Stop Using Harsh Cleaning Products on Your Boat

Stop Using Harsh Cleaning Products on Your Boat

Choosing how we clean our boats makes a difference to aquatic life, and may help our neighbors on the dock think about what they use, too.

While we often focus on the trash and marine debris that we see in the ocean and waterways where we do our boating, it’s easy to ignore the other kinds of pollution that find their way into our home waters. Indeed, it’s the waters where our boats spend the most time that are most at risk, right around the docks of our marina.

If there’s one thing that tracking marine trash has taught us, it’s that the wind and current keep the water moving, and it easily carries away everything that finds its way in, to be deposited who knows where. Consider gillnets, long lost or abandoned, that continue to ply the waters where the currents carry them, indiscriminately killing fish, and baited with the dead, attracting more prey as the ghost-fishing continues. Likewise a plastic bag or water bottle that blows overboard, or a mylar balloon filled with helium that breaks free from its tether. These all often end up in the ocean, polluting an ever-wider swath as they are seen by boater after boater.

But other threats to marine life and ocean health cannot always be seen—cleaning chemicals that get dumped into a bucket to scrub down the deck and then intentionally rinsed off the deck and into the bilgewater, where they’re pumped overboard. While the bubbles and foam soon subside, many of us think, what’s the harm? Especially when we encounter a particularly hard-to-beat stain on the deck.

One big problem we find is that many cleaners don’t really list the ingredients on the label like food products do, and, often when they do, they read like a chemistry textbook. Avoid the following ingredients when cleaning a boat, particularly where the runoff can go directly into the water. After all, water containing even the mildest of cleaners should go through a water treatment plant before returning to nature.

Ammonia: It smells so bad and strong, it must be working. And no one seems to follow the label recommendations for concentration anyway? If a little is effective, a lot must be even better, right? Just imagine swimming in it. If it bothers your eyes and sinuses just breathing the fumes imagine how it affects aquatic life immersed in it. Leave this stuff at home.
Replace it with: a solution of vinegar, salt, and water will produce similar results.

Antibacterials & Disinfectants: The deck needs to be clean, but hopefully you’re not attempting thoracic surgery on it anytime soon. These often contain bleach or other ingredients, such as triclosan. These chemicals are often employed at eye-watering strength, and should be nowhere near wild waters or the sealife that calls them home.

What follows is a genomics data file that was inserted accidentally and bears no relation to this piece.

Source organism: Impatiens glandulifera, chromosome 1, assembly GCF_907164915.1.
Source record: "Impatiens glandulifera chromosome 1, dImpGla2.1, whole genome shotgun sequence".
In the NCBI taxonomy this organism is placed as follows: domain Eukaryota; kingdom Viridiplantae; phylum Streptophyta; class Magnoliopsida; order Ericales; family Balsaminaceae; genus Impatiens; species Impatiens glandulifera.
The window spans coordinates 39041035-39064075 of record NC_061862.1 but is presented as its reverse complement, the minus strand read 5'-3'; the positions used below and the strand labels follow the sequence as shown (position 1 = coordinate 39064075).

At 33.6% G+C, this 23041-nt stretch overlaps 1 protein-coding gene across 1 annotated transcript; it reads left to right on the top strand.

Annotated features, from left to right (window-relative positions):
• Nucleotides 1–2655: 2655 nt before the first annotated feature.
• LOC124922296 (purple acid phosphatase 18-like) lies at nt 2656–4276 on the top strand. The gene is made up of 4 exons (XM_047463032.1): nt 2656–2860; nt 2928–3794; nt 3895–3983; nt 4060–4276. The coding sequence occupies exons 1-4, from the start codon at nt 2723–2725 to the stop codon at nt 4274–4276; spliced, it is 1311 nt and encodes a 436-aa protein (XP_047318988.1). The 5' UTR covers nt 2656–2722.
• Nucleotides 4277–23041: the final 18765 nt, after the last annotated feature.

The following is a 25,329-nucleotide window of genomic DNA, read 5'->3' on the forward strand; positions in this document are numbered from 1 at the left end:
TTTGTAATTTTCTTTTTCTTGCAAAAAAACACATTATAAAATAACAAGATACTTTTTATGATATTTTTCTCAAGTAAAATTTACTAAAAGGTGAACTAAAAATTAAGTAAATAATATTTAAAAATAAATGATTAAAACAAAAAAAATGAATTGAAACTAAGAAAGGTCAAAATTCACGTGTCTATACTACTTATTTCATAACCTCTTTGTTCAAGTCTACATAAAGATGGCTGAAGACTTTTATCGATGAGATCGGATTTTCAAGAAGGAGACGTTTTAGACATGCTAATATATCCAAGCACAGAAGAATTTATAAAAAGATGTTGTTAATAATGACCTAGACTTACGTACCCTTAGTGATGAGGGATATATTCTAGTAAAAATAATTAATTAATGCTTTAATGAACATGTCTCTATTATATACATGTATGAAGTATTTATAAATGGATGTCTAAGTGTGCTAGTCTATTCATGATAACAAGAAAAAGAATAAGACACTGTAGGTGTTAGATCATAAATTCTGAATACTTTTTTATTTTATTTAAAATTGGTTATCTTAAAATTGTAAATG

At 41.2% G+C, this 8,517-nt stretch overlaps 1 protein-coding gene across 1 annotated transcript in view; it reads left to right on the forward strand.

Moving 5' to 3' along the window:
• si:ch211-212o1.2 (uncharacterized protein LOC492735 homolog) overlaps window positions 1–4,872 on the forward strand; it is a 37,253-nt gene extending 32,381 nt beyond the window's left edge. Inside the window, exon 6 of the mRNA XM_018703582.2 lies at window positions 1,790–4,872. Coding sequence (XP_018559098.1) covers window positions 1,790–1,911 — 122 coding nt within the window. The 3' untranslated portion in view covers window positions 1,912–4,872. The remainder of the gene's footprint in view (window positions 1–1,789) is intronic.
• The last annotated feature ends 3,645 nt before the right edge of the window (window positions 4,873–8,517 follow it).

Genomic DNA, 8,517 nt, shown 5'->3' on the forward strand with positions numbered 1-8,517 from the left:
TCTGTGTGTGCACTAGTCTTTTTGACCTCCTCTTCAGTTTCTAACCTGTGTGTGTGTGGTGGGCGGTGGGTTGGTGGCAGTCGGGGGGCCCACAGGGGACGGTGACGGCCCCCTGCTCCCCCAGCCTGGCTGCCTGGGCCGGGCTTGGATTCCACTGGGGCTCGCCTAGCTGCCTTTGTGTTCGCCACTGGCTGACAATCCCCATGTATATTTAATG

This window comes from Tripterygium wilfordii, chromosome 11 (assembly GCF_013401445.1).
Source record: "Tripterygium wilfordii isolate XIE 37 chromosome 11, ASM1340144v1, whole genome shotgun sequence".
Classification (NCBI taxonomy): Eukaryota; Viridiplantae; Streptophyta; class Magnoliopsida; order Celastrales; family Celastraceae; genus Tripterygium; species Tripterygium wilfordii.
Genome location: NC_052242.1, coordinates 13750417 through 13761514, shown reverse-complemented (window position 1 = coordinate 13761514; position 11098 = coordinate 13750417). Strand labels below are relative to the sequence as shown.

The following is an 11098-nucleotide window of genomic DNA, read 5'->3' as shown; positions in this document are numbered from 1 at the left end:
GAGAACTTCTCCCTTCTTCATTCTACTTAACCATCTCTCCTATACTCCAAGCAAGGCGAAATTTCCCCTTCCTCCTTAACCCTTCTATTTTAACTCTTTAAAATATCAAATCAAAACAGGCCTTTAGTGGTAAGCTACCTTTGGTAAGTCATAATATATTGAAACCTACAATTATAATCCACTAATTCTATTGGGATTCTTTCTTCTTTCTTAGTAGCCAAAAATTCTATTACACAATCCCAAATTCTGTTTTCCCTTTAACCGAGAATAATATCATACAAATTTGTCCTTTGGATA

Replace it with: Borax or hydrodrogen peroxide will clean to a similar degree with much better environmental impact.

Phosphates: These are often an ingredient in household detergents and even dish soaps. Many users think they’re mild or harmless because they wash dishes and utensils in those products, but remember, that fork is pretty well rinsed before you put it in your mouth. Fish and other aquatic life don’t have that option.
Replace it with: A half-cup of white vinegar in a gallon of water will do the job.

Petroleum solvents: Obviously anything in this category should not be released into the wild, but of course, these often fall under the innocuous name of “surfactants,” which are a common cleaning ingredient because they do double duty. They latch onto water molecules at one end and onto lipids (like a greasy stain) at the other end, allowing the washing process to carry off the grease. Sometimes surfactants are used as germicides, insecticides, or fungicides, so they’re best not released into the wild as they can upset the balance of the ecosystem.
Replace it with: Baking soda and white vinegar, diluted with water.

Ethylene glycol: This is very common in everyday cleaners, as are other ingredients such as monobutyl and butyl glycol, and they should stay at home. These additives affect the physiology of living things and can damage the nervous systems as well as cause liver and kidney damage.
Replace it with: Lemon juice and borax, and mix with water to dilute.

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